Stop us if you’ve heard this before – there’s some disagreement over the spring council resolution to provide what amounts to.
Councilman Paul Aronsohn on Wednesday again chided the decision–which takes an $84,000 pool and allows for up to a 4 percent salary bump based on evaluations– saying it may be the right move down the line, but the timing was not right.
“I’m just asking my council colleagues to step back and think about what we’re about to do,” the councilman said. “This ordinance would effectively set aside tens of thousands of dollars to give incentive bonuses to the most senior managers . . . While many of them may be very deserving–and I know some of them are–the fact of the matter is we laid off 30 people [in 2010] and cut services,” he said, citing library hours and accessibility issues at Graydon unresolved because of a lack of funds.
While he “liked the bonus idea” and said it should be pursued “at some point,” given the layoffs and reduction in services, Aronsohn said “I don’t know how in good consciences we can do this.”
Village Manager Ken Gabbert took objection to the councilman’s description of the dual ordinance as a “bonus,” to which Aronsohn shot back: “If it walks like a duck, quacks like a duck, it’s a duck–this is an incentive bonus,” he said, eliciting laughter from the audience.
Passed by the council in March, department heads and managers in a series of reports and Gabbert would make a recommendation as to the “merit” compensation they would receive, anywhere from 0 to 4 percent from 2010 to 2012. The council will need to pass another ordinance in the future to extend the plan to 2012, as the current ordinance delineates 2010 and 2011 compensation.
The ordinance takes 2 percent of the salaries for all staff affected in 2010 and 2 percent of all the salaries that were paid in 2009, along with 2 percent of the anticipated amount in 2010. That amounts to around $84,000 to be doled out, determined by a supervisor's evaluation and ultimately, the recommendation of Gabbert. Also of note, as explained by Deputy Mayor Tom Riche, is that some titles have been scrapped; some personnel that had worked part-time are no longer eligible for automatic raises.
"If someone was to receive a four percent increase, they would receive 2 percent in January 1 of 2010 and 2 percent on January 1, 2011," Gabbert explained in March, when the ordinance passed. "That would be reported back to the mayor and council."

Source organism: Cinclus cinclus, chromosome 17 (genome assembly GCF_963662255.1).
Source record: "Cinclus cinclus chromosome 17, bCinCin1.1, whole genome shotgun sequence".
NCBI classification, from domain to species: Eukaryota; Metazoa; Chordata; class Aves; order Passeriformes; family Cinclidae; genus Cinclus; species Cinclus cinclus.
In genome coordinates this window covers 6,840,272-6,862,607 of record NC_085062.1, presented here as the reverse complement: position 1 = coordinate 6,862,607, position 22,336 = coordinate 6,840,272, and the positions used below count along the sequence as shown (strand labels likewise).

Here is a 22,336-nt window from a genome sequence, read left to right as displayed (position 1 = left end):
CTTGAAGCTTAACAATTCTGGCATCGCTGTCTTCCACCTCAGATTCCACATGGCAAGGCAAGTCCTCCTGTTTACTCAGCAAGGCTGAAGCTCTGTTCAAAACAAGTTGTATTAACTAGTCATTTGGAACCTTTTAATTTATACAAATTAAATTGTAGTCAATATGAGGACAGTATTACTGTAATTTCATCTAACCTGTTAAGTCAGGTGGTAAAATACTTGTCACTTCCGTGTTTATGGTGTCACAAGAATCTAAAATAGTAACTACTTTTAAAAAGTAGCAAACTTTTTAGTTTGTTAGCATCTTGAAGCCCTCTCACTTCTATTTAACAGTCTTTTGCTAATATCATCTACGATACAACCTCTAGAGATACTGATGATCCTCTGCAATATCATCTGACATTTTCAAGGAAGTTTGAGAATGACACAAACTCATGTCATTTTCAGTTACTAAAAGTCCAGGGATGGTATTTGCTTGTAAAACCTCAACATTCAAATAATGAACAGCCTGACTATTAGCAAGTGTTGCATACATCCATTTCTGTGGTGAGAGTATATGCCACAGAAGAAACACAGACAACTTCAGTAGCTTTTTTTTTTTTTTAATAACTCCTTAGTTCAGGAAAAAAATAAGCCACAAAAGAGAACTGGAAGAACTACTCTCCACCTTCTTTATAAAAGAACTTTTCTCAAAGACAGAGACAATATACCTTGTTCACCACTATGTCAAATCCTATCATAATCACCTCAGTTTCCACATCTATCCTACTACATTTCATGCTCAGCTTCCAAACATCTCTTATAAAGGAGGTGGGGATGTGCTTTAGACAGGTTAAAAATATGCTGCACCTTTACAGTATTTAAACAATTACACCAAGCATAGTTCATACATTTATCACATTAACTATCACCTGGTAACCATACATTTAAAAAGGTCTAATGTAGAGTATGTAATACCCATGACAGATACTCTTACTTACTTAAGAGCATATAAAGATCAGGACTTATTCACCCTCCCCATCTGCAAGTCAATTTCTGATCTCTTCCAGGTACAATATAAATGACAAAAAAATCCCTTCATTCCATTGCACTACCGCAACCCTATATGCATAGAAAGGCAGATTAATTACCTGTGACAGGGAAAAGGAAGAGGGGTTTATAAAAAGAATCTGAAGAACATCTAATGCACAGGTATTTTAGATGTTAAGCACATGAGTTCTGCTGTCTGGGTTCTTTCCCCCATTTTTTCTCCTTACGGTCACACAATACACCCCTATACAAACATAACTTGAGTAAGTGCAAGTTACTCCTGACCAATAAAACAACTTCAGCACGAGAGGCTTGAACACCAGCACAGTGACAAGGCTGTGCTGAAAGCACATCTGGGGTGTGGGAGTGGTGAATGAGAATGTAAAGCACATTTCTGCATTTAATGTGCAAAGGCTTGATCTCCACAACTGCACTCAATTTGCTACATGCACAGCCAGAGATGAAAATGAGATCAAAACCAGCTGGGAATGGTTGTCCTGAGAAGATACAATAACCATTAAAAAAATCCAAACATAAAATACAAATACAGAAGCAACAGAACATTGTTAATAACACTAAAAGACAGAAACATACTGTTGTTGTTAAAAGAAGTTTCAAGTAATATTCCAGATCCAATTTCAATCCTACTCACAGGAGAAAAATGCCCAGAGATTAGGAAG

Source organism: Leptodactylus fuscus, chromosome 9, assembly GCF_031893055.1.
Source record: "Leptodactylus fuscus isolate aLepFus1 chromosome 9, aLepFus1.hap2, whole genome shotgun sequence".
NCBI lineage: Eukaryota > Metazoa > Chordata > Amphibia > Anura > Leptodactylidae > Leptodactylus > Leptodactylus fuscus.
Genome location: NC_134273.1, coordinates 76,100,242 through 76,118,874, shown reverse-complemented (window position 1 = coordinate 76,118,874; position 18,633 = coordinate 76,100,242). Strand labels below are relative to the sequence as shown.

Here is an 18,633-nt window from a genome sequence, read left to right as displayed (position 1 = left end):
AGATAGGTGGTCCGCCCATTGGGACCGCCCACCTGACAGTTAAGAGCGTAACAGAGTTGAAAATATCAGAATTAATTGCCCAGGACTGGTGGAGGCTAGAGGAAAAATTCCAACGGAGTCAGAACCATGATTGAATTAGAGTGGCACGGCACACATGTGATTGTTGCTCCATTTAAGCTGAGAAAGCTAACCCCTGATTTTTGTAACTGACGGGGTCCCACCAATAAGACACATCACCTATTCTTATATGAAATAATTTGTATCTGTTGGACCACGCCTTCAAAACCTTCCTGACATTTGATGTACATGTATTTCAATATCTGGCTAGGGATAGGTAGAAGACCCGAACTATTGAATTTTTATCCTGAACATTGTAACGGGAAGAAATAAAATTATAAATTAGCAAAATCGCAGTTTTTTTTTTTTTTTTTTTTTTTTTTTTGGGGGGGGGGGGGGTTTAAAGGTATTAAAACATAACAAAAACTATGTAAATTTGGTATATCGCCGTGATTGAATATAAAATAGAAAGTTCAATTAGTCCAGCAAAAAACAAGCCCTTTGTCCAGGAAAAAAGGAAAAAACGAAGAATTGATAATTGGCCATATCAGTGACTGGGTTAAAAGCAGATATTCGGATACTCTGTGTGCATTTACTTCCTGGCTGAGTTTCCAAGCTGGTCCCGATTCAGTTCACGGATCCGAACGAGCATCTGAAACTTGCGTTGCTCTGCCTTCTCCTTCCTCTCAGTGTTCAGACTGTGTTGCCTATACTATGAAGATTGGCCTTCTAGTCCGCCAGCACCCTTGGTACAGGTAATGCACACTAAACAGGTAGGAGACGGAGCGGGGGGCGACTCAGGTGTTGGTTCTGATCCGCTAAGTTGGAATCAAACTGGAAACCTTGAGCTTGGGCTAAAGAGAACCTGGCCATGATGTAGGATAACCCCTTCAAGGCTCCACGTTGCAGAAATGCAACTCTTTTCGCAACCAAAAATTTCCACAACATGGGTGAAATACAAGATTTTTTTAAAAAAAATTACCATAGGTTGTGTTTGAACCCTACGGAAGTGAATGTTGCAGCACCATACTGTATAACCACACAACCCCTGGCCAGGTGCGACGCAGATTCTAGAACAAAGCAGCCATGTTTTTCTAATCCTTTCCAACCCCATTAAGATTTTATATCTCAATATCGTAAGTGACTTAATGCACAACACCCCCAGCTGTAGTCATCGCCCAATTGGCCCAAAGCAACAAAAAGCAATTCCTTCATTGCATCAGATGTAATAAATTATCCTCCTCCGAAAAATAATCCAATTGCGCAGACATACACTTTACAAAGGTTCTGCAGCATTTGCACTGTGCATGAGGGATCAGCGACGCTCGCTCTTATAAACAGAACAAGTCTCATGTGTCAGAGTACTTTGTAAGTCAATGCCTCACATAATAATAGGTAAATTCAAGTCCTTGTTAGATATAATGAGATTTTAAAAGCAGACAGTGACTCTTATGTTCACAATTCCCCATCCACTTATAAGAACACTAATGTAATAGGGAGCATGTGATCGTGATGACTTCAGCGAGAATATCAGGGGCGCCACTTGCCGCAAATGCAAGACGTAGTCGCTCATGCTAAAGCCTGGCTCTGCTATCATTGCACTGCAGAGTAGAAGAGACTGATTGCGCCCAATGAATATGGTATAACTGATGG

Like the March meeting, the other members of the council expressed either steadfast support or tacit approval.
Mayor Keith Killion said while he “understands” Aronsohn’s objections, he said the plan bridges union and non-union gaps in compensation. The mayor stated that just because union members have a “bloc” and hold negotiation advantages that non-union staff don't hold, doesn't mean the managers should be left out in the cold.
“We’re a small family here. If we’re going to go on that–that middle managers or managers shouldn’t get raises–then no one should get raises. But it seems kind of counterproductive to me to give union members anywhere from two, three, three-and-a-half percent raises in multi-year contracts and then take our managers who oversee these union members and say, ‘No thanks, we’re not going to give you anything.’”
Killion said the village needed consistency “down the line” and this move pushes the village toward that mark.
Aronsohn, however, said he felt there was a “clear distinction” between those who manage and those being managed.
“Leaders lead by example,” he said. “These are tough times, we see it in the private sector. We’re trying to emulate the private sector,” Aronsohn said, “I know a lot of people that own businesses, that manage businesses that didn’t take raises, that didn’t take bonuses so they could keep staff on.”
“That’s what I think we should ask of our managers."
“The system is just messed up,” Killion said. “We’re trying little by little to get there,” he said, adding that when contracts with unions end, “we’ll continue to get there.”
Riche, one of the biggest proponents of the ordinance, again touted its benefits at the council meeting.
“In terms of managers should lead by example, I think that this ordinance and the subsequent ordinance [for non-union, non-supervisory personnel] that we’re going to talk about, does exactly that."
“Municipal government has been in an upward death spiral for years in terms of compensation and the problem that we have . . . was the contracts the mayor spoke about.”
Riche said having subordinates of managers making more than the managers because of step compensation and contractual raises can’t happen and the ordinances “specifically set compensation at zero percent.”
“This is a first in municipal government . . . And then they [managers, non-union personnel] have to earn beyond that."
“It’s a big elephant,” Riche said of overall compensation issues in municipal government. “This is just a small elephant, but it’s moving us in the right direction.”
Councilwoman Bernadette Walsh, who voted in favor of the ordinances in March, said the council will examine the outcome of the raises and evaluation later in the year. "We're a little ahead of ourselves because we don't know what the end consideration will be," she said.
Councilman Stephen Wellinghorst was not in attendance at Wednesday's council meeting.
Gabbert could not be reached for comment to discuss where the village is in the evaluation process, as he is away until Thursday.